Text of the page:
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Pops holds annual Gospel night at Symphony Hall

Pops holds annual Gospel night at Symphony Hall
Charles Floyd will lead the Boston Pops Gospel Night at Symphony Hall, June 14.

Gospel music arrived in the world on a wing and a prayer and great suffering as black Americans slowly surfaced from slavery and then out of the horrors of Jim Crow.

Produced from the secular sounds of post-emancipation blues and the Godly music derived from slave songs, gospel embraces the sacred, the lofty realm of religious concerns — calling ever the wayward to Jesus for the saving of their souls.

Among the few original American art forms, gospel stands out for its lyrical dynamism; its resonating reach upward; its preoccupation with the power of prayer; and its ability to lift the listener to the high ranges and pitches of ethereal awareness.

It springs — enigmatically — from what W.E.B. DuBois said were the “weird old songs in which the soul of the black slave spoke to men.”

“Gospel itself has always been on the edge of something in terms of having the ability include people…It says ‘Whosoever will, let him come,’” says Boston Symphony Orchestra Guest Conductor Charles Floyd.

On Saturday, June 14, at 6 pm, Floyd — a master at producing exquisite sound from world-class artists, and whose career thus far ranks him among the best among his peers and competitors — will explore the rich terrain of the spiritual canon as he leads the Boston Pops in its annual Gospel Night at Symphony Hall.

The genre, he says, begins with Thomas A. Dorsey, a once grief-stricken bluesman who, after confronted “by tragedy after tragedy,” found the resolve to write “Precious Lord, Take My Hand” a deeply emotive elegy later made famous by Mahalia Jackson during the 1950s.

Dorsey, who was then known as “Georgia Tom,” was the first to put black sacred song — its many metaphors, symbols, similes and tropes — to a decidedly juke joint beat.

Dorsey wrote over 3,000 gospel songs and was the centerpiece of “Say Amen, Somebody,” the excellent 1982 documentary explaining the long trajectory of the gospel music tradition — its inception and apogee.

“Gospel was very controversial when it started, and it remains so,” continued Floyd in an interview with the Banner this week. “The people who invented it were not necessarily religious. They were musically gifted people who came to explore religious music and made something…new of it. The music then captured the ear of the people who were used to hearing blues and jazz.”

Chicago-born, Floyd was “raised in the Baptist church” where his extraordinary talent for classical European music was often “in juxtaposition and in contrast” to the sacred music of the Northern black church familiar to him.

It is now Floyd’s 20th year directing the Gospel Night — which leads him to reflect on the upcoming performance.

“Gospel forced its own path from simple hymns and the [negro] spirituals…and it is primarily the genre of music from spirituals and jazz. It is a blend.”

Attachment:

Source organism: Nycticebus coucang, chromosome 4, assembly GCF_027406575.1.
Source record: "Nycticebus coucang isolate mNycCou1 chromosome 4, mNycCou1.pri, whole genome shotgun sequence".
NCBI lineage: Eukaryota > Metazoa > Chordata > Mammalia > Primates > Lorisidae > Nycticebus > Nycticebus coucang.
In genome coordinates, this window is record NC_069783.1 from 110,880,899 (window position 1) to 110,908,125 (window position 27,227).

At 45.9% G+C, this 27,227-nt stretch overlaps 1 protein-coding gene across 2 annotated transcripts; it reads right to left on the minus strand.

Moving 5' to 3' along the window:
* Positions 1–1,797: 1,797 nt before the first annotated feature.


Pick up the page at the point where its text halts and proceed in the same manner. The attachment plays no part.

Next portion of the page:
If its earliest pioneer was Dorsey, the Moses of that music, then gospel had other developers, major and minor prophets — including songsters Della Reese and Clara Ward, black women suffering before and during the Great Depression — who helped popularize the music.

White composer Albert E. Brumley added well-known standard songs like “I’ll Fly Away,” “Turn Your Radio On” and “He Set Me Free.”

In the decades since, gospel has found the importance of change — continually stealing from the modern musical conventions of the generation: At one time gospel took the form of blues stylings, and then, successively, rhythm and blues, soul, rock and roll, and now rap.

Just go to YouTube and listen to Kanye West’s “Jesus Walks,” for yet another solid version of how gospel is so protean.

Floyd says Kirk Franklin brought gospel music to the Hip Hop generation — reflecting his times as much as other gospel trailblazers, including James Cleveland, Andre Crouch, Richard Smallwood and Walter and Edwin Hawkins.

“Kirk Franklin…has been successful at it…and has gotten [more] kids off the streets than any other gospel music,” he says.

At this year’s Gospel Night, Floyd will sample other sacred classical Europeans works, including Mendelssohn’s “War March of the Priest,” and Camille Saint-Saëns’ bacchanal “Samson and Goliath.”

The concert will include the a cappella group Take 6 and also features the world premiere of Floyd’s own work, “Song of Solomon,” a story taken from the Bible’s Old Testament. Solomon, an ancient Hebrew King, was considered the world’s wisest man who was said to possess 700 hundred wives and 300 concubines.

Floyd says the score, which will be accompanied by tenor vocalist Samuel Moscosco, reflects an evolved personal artistic creation “with bits and pieces of it that I‘ve been working on my whole life.

“It has its daring moments, yet I know it is something people will ultimately be comfortable with,” he added.

A musical prodigy who began learning piano at age four, Floyd performed his first staged solo recital before turning ten. He describes gospel music as restorative.

“The music gives you the sense to survive, …a sense of pride and self-esteem.”

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